Viva la Liberta aka Long Live Freedom

For about as long as they’ve been making movies, there has been an attraction to stories involving imposters – be they simple look-a-likes or twins, one person steps away or is removed from his place of authority or power, and before you can think too hard or too long, he’s been replaced by someone meant to convey that all is as it should be. Everything is ok – it’s all good.

In many of these films, like Charlie Chaplin’s The Great Dictator, or Richard Dreyfuss in Moon Over Parador, or Kevin Klein in Dave, and even The Marx Brothers in Duck Soup (the famous mirror scene), the purpose is humor and often it is broad humor. But humor sometimes has a point to make.

Humor often wields the sharp end of the stick; and so we have parodies, and satires all meant as social commentary, or attempting to deliver a specific social or political message. Such a film is Long Live Freedom, or as it was called in Italy, Viva La Liberta.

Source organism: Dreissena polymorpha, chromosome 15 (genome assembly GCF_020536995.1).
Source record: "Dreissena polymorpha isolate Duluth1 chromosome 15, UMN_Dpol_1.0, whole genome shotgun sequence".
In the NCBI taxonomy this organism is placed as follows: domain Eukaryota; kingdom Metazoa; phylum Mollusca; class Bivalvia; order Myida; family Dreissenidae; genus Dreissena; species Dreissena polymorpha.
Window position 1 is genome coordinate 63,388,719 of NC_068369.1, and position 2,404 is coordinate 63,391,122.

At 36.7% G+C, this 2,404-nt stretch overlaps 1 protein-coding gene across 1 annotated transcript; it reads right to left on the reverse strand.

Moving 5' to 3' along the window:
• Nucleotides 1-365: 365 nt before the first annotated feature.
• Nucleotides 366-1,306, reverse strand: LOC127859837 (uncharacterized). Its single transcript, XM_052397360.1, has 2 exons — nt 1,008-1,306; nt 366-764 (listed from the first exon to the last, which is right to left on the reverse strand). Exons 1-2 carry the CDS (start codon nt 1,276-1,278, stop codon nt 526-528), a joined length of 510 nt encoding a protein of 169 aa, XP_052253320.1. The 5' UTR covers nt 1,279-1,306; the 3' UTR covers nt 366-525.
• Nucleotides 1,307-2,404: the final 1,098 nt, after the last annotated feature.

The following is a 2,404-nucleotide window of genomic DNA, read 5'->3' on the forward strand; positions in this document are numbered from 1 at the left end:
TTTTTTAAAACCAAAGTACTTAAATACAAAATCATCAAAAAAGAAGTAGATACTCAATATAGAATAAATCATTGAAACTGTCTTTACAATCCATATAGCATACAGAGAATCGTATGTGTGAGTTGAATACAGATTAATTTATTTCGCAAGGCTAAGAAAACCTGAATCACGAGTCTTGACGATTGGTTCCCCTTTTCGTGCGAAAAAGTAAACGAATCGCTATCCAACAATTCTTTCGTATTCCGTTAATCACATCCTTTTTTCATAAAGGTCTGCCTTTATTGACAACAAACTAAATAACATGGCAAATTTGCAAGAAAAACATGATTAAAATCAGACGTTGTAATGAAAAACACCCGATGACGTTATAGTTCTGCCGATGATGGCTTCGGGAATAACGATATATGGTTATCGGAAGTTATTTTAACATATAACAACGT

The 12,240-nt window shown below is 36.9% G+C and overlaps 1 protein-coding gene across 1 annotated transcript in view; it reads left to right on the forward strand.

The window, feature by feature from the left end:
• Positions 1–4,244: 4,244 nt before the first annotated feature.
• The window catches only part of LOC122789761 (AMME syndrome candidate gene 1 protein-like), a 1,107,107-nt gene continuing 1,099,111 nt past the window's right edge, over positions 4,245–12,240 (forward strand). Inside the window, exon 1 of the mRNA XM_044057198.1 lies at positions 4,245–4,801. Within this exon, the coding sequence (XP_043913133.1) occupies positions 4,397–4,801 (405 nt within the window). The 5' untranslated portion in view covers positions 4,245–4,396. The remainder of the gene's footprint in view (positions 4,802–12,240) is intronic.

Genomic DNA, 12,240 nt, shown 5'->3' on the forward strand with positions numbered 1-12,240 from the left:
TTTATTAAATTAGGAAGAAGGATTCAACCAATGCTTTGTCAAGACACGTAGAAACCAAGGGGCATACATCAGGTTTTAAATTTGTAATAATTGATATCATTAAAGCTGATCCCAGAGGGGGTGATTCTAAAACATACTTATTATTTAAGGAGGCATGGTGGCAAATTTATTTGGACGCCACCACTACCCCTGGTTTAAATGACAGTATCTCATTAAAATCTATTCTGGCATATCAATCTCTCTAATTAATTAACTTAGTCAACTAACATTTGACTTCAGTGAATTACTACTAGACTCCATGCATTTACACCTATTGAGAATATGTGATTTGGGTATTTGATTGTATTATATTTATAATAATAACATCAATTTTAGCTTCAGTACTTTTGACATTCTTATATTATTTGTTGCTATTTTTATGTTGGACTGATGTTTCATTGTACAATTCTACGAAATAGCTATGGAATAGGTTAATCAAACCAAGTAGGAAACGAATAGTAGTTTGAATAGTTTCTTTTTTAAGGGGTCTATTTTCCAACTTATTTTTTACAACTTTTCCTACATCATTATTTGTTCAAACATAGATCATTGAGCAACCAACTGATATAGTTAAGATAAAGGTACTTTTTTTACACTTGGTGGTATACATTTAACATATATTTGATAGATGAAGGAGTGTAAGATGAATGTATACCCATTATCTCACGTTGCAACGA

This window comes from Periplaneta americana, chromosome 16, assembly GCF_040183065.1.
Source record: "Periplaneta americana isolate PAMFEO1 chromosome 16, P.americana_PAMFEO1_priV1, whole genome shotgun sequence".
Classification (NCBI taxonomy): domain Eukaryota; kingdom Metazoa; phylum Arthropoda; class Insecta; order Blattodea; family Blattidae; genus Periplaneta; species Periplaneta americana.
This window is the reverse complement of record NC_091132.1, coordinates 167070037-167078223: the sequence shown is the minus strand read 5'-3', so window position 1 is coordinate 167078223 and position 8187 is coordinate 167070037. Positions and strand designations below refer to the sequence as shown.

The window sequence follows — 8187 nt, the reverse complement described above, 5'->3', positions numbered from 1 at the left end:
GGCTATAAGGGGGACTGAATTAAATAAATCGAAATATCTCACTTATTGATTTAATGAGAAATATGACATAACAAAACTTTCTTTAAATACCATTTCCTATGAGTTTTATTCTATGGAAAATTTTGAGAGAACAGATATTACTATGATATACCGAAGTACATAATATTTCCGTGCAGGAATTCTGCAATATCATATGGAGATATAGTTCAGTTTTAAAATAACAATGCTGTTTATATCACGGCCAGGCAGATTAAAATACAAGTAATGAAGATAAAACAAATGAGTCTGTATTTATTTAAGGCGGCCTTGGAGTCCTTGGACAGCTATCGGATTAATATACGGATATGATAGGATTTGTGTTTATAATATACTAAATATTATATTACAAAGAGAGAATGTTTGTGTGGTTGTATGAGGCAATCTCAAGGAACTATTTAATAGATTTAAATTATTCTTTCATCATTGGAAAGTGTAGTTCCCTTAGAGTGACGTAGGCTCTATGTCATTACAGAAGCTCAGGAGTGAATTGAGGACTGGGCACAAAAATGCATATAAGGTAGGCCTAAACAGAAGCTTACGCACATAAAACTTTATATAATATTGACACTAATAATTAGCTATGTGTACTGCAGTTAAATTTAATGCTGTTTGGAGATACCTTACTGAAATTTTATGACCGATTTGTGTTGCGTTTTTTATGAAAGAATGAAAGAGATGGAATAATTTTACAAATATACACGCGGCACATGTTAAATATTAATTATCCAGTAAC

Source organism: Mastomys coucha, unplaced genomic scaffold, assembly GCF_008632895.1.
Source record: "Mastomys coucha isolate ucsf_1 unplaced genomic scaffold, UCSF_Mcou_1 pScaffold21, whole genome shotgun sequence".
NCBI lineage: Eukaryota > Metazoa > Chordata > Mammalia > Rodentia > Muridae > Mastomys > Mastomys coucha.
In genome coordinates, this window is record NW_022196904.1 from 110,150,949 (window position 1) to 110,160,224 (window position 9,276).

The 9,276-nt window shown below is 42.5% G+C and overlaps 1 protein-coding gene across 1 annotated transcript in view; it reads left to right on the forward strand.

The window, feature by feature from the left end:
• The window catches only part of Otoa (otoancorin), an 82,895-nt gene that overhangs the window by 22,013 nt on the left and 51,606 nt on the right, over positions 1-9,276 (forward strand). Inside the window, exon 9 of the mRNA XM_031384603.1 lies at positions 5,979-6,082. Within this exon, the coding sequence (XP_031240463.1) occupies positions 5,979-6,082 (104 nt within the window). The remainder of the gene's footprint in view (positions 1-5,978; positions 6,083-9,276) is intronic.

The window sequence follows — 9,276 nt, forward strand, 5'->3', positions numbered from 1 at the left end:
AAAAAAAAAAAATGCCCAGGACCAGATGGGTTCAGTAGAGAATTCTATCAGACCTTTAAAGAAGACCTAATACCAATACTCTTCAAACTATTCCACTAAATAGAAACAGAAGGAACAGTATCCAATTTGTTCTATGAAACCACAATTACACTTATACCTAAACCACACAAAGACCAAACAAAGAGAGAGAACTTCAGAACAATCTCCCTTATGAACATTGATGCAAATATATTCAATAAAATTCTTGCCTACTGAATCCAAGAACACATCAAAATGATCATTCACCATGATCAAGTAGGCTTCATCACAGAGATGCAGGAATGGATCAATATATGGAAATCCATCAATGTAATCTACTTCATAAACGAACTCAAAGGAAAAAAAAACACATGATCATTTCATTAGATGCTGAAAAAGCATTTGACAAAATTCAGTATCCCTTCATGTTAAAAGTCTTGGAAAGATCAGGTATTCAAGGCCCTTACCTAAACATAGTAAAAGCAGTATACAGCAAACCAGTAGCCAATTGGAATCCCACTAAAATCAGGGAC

Released in 2013, the film begins as we meet the head of the Italy’s Opposition Party, one Enrico Oliveri. He’s the head of the party, and once upon a time, he might have been considered as the party’s favorite son, and a candidate for the office of the Prime Minster of Italy.

But his party has fallen out of favor, and Enrico’s personal stock has fallen even further. His own party hasn’t any confidence in him. At an important conference he speaks dully, and he is heckled unmercifully by a shouting protestor. Enrico’s staff thinks this protestor was a plant by the unnamed ‘they’.

But the reality is that Enrico lacks passion, and fires no longer burn in his belly. He might not be a hack, but he is a burn-out. But this particular burn-out can read the handwriting on the wall, as well as take note of the howling of the newspaper columns, and hear the growing noise made by the talking heads on TV.

So not wanting to, and unable to take it any more – he vanishes into the wind. Not even his personal advisor, or press secretary, Andrea Bottini (played by Valerio Mastandrea – above), is told. The reality is that Enrico is driven to Paris and he is going to stay in hiding at the home of a former lover, Danielle, played by Valeria Bruni Tedeschi.

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